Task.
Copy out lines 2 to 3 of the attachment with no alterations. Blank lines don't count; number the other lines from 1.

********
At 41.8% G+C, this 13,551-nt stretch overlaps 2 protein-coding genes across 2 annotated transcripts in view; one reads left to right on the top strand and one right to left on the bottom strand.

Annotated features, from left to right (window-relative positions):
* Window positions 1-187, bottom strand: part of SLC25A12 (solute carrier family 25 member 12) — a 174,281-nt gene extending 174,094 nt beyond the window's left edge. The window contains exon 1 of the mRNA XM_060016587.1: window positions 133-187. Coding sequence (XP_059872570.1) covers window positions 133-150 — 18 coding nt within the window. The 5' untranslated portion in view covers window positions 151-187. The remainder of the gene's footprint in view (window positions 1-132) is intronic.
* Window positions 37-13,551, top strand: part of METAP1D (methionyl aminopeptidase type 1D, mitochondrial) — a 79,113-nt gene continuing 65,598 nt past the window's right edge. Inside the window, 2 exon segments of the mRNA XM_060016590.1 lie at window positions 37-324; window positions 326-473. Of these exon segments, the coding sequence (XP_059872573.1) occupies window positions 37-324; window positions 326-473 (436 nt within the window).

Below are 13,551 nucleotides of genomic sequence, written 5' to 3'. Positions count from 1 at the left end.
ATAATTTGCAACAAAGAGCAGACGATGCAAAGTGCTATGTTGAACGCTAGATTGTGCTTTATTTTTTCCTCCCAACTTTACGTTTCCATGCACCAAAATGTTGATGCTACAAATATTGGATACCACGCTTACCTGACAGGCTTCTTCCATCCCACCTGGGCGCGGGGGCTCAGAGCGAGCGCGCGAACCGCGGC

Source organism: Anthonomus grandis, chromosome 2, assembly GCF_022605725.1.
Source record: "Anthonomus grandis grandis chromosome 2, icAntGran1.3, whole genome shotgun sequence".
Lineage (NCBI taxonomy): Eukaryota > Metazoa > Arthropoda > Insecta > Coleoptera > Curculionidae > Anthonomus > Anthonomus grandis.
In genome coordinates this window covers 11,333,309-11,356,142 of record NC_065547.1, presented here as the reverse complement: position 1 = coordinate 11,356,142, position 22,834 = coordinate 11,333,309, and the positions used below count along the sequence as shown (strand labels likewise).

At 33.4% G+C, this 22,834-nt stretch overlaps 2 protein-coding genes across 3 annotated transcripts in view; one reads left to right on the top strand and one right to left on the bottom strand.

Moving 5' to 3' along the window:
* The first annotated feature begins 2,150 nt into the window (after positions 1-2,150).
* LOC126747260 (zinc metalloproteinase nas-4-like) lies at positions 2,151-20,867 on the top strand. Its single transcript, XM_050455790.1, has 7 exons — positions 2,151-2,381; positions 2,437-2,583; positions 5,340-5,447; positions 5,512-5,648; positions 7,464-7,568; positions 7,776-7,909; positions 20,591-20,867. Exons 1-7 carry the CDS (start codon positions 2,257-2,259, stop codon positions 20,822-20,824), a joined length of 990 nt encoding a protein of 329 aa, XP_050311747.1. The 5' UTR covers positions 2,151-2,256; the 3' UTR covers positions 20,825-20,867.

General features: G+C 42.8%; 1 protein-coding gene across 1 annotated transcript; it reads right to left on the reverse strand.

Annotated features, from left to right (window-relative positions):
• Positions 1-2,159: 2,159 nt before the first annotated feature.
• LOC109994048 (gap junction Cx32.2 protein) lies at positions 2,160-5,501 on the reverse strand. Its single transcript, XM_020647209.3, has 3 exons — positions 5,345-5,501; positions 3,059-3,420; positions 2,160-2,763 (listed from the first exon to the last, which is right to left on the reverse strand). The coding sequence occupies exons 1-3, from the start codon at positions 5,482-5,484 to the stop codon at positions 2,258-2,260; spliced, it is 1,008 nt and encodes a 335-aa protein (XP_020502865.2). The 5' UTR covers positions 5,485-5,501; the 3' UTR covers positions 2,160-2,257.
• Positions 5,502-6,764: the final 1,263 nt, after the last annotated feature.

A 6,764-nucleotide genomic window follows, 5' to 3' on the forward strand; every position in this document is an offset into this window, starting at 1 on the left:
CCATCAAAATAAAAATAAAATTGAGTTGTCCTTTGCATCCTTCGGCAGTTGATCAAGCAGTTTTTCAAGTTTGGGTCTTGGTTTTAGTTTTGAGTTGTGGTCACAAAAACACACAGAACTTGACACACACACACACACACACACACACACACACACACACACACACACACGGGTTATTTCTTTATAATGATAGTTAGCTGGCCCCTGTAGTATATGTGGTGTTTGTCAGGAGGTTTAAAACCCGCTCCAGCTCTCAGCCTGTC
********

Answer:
Annotated features, from left to right (window-relative positions):
* Window positions 1-187, bottom strand: part of SLC25A12 (solute carrier family 25 member 12) — a 174,281-nt gene extending 174,094 nt beyond the window's left edge. The window contains exon 1 of the mRNA XM_060016587.1: window positions 133-187. Coding sequence (XP_059872570.1) covers window positions 133-150 — 18 coding nt within the window. The 5' untranslated portion in view covers window positions 151-187. The remainder of the gene's footprint in view (window positions 1-132) is intronic.